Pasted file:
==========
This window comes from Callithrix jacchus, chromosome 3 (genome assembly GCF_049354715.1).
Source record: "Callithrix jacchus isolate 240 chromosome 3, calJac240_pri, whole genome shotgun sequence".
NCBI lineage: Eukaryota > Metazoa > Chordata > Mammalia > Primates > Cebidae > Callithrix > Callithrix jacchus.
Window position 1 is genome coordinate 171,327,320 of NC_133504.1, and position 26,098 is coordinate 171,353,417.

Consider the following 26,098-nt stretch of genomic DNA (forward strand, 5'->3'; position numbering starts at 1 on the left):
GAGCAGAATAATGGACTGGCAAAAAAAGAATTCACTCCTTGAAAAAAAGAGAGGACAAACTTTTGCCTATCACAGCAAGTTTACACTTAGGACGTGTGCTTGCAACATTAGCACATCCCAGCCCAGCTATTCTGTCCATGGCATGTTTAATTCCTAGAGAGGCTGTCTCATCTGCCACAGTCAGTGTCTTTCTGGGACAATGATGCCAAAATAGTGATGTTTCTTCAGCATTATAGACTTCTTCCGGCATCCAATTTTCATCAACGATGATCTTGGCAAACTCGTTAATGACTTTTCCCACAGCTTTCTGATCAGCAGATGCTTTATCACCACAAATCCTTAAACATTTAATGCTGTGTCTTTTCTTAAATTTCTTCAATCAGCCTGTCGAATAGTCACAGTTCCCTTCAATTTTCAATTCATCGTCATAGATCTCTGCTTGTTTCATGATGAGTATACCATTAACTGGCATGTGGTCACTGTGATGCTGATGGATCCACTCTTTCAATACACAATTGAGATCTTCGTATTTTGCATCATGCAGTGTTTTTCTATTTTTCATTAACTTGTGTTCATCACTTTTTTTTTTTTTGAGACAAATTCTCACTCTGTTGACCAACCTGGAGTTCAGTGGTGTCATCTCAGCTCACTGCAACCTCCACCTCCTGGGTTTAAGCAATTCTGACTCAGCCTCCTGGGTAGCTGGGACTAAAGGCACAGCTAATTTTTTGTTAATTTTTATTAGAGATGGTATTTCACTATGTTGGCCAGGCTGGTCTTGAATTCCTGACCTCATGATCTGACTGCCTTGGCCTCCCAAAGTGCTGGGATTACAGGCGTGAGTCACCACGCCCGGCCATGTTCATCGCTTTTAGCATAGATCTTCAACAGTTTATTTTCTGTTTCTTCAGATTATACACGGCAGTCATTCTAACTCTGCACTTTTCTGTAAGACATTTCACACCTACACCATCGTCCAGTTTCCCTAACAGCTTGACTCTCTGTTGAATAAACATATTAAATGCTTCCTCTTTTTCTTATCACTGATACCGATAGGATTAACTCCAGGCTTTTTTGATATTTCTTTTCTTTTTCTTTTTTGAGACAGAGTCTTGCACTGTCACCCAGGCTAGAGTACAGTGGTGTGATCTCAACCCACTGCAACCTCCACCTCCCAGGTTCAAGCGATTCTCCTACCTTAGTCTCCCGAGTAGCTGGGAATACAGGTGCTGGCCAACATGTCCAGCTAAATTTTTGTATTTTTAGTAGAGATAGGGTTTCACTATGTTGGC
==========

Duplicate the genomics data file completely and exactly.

This window comes from Callithrix jacchus, chromosome 3 (genome assembly GCF_049354715.1).
Source record: "Callithrix jacchus isolate 240 chromosome 3, calJac240_pri, whole genome shotgun sequence".
NCBI lineage: Eukaryota > Metazoa > Chordata > Mammalia > Primates > Cebidae > Callithrix > Callithrix jacchus.
Window position 1 is genome coordinate 171,327,320 of NC_133504.1, and position 26,098 is coordinate 171,353,417.

Consider the following 26,098-nt stretch of genomic DNA (forward strand, 5'->3'; position numbering starts at 1 on the left):
GAGCAGAATAATGGACTGGCAAAAAAAGAATTCACTCCTTGAAAAAAAGAGAGGACAAACTTTTGCCTATCACAGCAAGTTTACACTTAGGACGTGTGCTTGCAACATTAGCACATCCCAGCCCAGCTATTCTGTCCATGGCATGTTTAATTCCTAGAGAGGCTGTCTCATCTGCCACAGTCAGTGTCTTTCTGGGACAATGATGCCAAAATAGTGATGTTTCTTCAGCATTATAGACTTCTTCCGGCATCCAATTTTCATCAACGATGATCTTGGCAAACTCGTTAATGACTTTTCCCACAGCTTTCTGATCAGCAGATGCTTTATCACCACAAATCCTTAAACATTTAATGCTGTGTCTTTTCTTAAATTTCTTCAATCAGCCTGTCGAATAGTCACAGTTCCCTTCAATTTTCAATTCATCGTCATAGATCTCTGCTTGTTTCATGATGAGTATACCATTAACTGGCATGTGGTCACTGTGATGCTGATGGATCCACTCTTTCAATACACAATTGAGATCTTCGTATTTTGCATCATGCAGTGTTTTTCTATTTTTCATTAACTTGTGTTCATCACTTTTTTTTTTTTTGAGACAAATTCTCACTCTGTTGACCAACCTGGAGTTCAGTGGTGTCATCTCAGCTCACTGCAACCTCCACCTCCTGGGTTTAAGCAATTCTGACTCAGCCTCCTGGGTAGCTGGGACTAAAGGCACAGCTAATTTTTTGTTAATTTTTATTAGAGATGGTATTTCACTATGTTGGCCAGGCTGGTCTTGAATTCCTGACCTCATGATCTGACTGCCTTGGCCTCCCAAAGTGCTGGGATTACAGGCGTGAGTCACCACGCCCGGCCATGTTCATCGCTTTTAGCATAGATCTTCAACAGTTTATTTTCTGTTTCTTCAGATTATACACGGCAGTCATTCTAACTCTGCACTTTTCTGTAAGACATTTCACACCTACACCATCGTCCAGTTTCCCTAACAGCTTGACTCTCTGTTGAATAAACATATTAAATGCTTCCTCTTTTTCTTATCACTGATACCGATAGGATTAACTCCAGGCTTTTTTGATATTTCTTTTCTTTTTCTTTTTTGAGACAGAGTCTTGCACTGTCACCCAGGCTAGAGTACAGTGGTGTGATCTCAACCCACTGCAACCTCCACCTCCCAGGTTCAAGCGATTCTCCTACCTTAGTCTCCCGAGTAGCTGGGAATACAGGTGCTGGCCAACATGTCCAGCTAAATTTTTGTATTTTTAGTAGAGATAGGGTTTCACTATGTTGGC